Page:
Lobby for Cyprus is a non-party-political human rights organisation campaigning for a reunited Cyprus.
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18 February 2008
Human rights court rules against Turkey in case involving invasion missing persons
Once again, Turkey has been found guilty by the European Court of Human Rights for human rights violations in Cyprus, this time regarding those missing since the Turkish invasion of the island, in 1974.

London – “Once again, Turkey has been found guilty by the European Court of Human Rights for human rights violations in Cyprus,” reports Lobby for Cyprus, “this time regarding those missing since the Turkish invasion of the island, in 1974.”

Speaking on behalf of Lobby, Theo Theodorou said that Turkey was found guilty of violating the rights of nine Greek Cypriot missing persons and their relatives. He explained that the nine were combatants, except for Savvas Hadjipanteli whose remains have been identified. They were all seen alive after their capture by the Turkish army in Cyprus and in Turkey where they had been transported as prisoners of war. 

In the case of “Varnava and Others v Turkey,” the seven judge panel of the ECHR’s Third Section, with only the judge 
from Turkey dissenting, held Turkey responsible for the violation of the following articles of the European Convention on Human Rights:

• Article 2, for failing to conduct an effective investigation into the whereabouts and fate of the nine applicants, who disappeared in life threatening circumstances.

• Article 3, for subjecting the remaining nine applicants, relatives of the missing, to inhuman and degrading treatment by not informing them about the fate of their loved ones.

• Article 5, for failing to conduct an effective investigation into the whereabouts and fate of the nine applicants [in respect of whom there is an arguable claim that they have been deprived of their liberty and security at the time of their disappearance].

In its decision, Theodorou explained, “the ECHR stresses that Turkey was obliged under international treaties to respect the wounded, prisoners of war and civilians and specifically under the European Convention on Human Rights it was obliged to take reasonable steps to protect the lives of those not, or no longer, engaged in hostilities.” 

The judgment also rejects outright the Turkish position that the persons who disappeared during the 1974 Turkish invasion, and are still missing, should be presumed dead. 

Regarding the relatives of those who disappeared while under Turkey’s custody, the ECHR observes that they “must have undoubtedly suffered most painful uncertainty and anxiety and furthermore their mental anguish did not vanish with the passing of time.”

The full text of the ECHR decision concluded: “It should also be noted that the ECHR affirms its previous finding that the Committee of Missing Persons (CMP) could not be considered a satisfactory replacement for Turkey’s obligation to carry out an ‘effective investigation’ into the whereabouts of the missing persons.”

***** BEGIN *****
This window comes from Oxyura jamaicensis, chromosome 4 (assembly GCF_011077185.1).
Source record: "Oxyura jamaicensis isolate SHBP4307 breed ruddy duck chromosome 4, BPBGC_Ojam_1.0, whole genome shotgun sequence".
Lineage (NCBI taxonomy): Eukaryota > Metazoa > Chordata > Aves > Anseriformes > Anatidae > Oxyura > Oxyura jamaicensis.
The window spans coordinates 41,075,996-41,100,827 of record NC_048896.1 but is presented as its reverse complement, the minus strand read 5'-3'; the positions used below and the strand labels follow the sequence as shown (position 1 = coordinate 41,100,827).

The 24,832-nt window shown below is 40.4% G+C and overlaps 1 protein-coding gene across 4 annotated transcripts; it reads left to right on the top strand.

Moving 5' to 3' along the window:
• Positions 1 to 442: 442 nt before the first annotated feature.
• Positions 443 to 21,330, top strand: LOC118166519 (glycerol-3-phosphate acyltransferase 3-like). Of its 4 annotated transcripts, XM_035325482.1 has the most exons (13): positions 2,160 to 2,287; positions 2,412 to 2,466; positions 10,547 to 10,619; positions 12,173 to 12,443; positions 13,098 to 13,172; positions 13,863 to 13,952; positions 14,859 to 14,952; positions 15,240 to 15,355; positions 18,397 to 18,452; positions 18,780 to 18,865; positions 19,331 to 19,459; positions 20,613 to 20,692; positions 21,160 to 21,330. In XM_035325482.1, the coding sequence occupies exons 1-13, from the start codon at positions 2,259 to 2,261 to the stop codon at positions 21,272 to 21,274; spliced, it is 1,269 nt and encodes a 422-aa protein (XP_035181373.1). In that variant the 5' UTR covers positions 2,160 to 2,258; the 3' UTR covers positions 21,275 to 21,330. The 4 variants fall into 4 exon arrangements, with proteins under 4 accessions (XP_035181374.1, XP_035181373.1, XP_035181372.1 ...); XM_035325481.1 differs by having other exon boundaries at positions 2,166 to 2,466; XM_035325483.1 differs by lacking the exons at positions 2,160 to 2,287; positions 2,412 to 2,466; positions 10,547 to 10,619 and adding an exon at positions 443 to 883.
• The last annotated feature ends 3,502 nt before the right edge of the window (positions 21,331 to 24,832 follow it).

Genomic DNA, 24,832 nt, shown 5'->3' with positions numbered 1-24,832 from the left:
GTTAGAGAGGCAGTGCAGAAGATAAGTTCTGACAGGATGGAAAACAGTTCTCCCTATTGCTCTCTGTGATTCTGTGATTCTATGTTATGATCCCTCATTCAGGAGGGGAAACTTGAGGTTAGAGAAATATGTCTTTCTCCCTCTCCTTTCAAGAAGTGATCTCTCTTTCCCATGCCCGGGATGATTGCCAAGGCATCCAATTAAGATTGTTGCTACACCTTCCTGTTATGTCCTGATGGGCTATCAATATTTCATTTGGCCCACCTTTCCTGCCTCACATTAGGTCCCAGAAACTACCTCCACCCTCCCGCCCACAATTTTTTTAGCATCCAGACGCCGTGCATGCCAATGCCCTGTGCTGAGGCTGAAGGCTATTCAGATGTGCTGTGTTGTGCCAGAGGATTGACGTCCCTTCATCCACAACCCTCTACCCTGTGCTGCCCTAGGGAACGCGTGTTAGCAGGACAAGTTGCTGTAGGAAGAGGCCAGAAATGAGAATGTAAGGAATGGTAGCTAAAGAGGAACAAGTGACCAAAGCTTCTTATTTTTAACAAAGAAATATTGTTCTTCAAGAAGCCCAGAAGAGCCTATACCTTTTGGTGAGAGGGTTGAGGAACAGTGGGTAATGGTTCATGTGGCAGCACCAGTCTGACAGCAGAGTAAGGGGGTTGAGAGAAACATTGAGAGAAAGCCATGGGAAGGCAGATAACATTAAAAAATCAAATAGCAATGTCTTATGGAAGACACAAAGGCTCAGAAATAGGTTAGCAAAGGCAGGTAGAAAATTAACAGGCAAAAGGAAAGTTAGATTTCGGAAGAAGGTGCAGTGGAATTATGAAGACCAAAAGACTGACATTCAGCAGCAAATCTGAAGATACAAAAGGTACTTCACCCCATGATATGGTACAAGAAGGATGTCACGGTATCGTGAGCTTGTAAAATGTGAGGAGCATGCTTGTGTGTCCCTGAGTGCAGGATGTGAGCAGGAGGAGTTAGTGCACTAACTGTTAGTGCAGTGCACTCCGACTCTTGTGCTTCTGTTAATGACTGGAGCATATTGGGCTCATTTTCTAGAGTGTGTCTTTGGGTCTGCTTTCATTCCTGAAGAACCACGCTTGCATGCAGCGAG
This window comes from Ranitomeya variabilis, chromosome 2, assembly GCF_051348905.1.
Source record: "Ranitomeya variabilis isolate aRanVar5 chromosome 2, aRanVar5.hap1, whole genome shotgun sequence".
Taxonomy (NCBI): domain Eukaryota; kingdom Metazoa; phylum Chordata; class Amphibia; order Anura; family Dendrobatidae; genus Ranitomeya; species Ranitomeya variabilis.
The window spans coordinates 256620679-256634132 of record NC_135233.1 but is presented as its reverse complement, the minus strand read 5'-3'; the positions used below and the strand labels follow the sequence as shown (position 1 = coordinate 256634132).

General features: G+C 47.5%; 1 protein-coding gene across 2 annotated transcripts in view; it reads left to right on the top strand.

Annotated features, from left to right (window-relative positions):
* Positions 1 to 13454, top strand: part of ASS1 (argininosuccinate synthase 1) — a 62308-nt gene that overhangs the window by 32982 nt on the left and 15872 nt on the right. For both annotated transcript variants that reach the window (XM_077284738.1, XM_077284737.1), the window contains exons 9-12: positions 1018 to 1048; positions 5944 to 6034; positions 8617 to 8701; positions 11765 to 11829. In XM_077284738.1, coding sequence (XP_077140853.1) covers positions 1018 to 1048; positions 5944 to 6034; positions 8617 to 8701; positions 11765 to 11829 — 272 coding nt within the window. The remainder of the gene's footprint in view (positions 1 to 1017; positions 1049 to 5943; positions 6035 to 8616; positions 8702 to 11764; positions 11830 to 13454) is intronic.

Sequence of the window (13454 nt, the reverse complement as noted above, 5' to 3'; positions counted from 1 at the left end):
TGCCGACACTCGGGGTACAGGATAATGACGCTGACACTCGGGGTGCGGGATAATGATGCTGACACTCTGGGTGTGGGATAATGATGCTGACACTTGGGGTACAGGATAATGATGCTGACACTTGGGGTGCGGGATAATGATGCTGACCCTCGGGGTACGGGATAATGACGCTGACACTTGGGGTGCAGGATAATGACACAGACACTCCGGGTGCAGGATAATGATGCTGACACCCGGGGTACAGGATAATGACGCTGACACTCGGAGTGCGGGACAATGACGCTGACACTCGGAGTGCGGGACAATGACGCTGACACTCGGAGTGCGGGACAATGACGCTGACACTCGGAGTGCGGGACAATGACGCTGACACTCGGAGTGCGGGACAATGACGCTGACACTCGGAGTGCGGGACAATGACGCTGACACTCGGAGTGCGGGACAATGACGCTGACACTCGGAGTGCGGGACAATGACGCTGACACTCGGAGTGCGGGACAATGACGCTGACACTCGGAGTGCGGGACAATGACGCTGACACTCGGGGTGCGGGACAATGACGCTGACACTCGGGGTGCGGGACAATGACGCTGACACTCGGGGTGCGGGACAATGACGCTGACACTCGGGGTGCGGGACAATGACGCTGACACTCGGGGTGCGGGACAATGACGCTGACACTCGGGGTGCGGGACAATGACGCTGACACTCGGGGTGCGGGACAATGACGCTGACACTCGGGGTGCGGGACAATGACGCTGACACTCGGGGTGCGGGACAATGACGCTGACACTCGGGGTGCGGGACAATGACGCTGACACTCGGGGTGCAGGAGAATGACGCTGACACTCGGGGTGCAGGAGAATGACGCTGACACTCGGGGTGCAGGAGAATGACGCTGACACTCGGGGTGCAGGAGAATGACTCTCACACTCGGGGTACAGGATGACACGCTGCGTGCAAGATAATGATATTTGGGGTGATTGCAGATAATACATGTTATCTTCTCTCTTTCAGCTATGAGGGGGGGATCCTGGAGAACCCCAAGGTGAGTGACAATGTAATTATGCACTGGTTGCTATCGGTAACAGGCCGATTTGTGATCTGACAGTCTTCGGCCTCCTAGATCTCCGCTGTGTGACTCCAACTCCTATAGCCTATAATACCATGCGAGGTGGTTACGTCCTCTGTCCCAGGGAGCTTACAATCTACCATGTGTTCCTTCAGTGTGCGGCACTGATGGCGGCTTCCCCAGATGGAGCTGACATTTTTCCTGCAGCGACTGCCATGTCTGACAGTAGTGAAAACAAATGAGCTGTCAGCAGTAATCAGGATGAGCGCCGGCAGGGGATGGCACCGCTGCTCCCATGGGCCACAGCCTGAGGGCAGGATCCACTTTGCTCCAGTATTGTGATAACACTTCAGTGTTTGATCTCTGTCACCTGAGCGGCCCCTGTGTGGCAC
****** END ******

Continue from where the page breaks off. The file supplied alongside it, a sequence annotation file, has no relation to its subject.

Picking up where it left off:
The ECHR also notes in its decision that even the exhumation and identification of remains, as was the case for one of the missing on the ECHR list, did not change this: “While it was true that the remains of Savvas Hadjipanteli had recently been discovered, that did not demonstrate that the CMP has been able to take any meaningful investigative steps beyond the belated location and identification of remains”… Nor had that event displaced the Turkish government’s accountability for the investigative process during the intervening period.”

Theodorou stated that Lobby for Cyprus supports the call by the government of the Republic of Cyprus “that the Committee of Ministers, of the Council of Europe, should assume an active role and set strict deadlines, demand information and lay down steps that need to be taken for Turkey’s full compliance to the aforementioned ECHR judgment. 

The Republic of Cyprus said the Committee of Ministers should, therefore, ask Turkey, at this stage, to do the following:

1. Promptly fulfill its obligations under the European Convention of Human Rights and implement the judgment of the ECHR in the case of “Varnava and Others v Turkey.” 

2. Without delay inform the Committee of Ministers of the Council of Europe of the investigation mechanism that it intends to set up in order to conduct effective investigation into the fate of the missing persons, bearing in mind that the CMP is not a substitute for the apparatus that Turkey itself is obliged to establish.

“This is another in the long string of cases that Turkey has lost in the human rights court,” said Theodorou, “beginning with the historic landmark case of Titiana Loizidou, in 1998.”

Lobby for Cyprus is a non-party-political organisation dedicated to the reunification of the island by the removal of the 43,000 man Turkish army in the illegally occupied north, the repatriation of the 160,000 Anatolian colonists imported into the north to change its demographics, and the return of all refugees to their homes.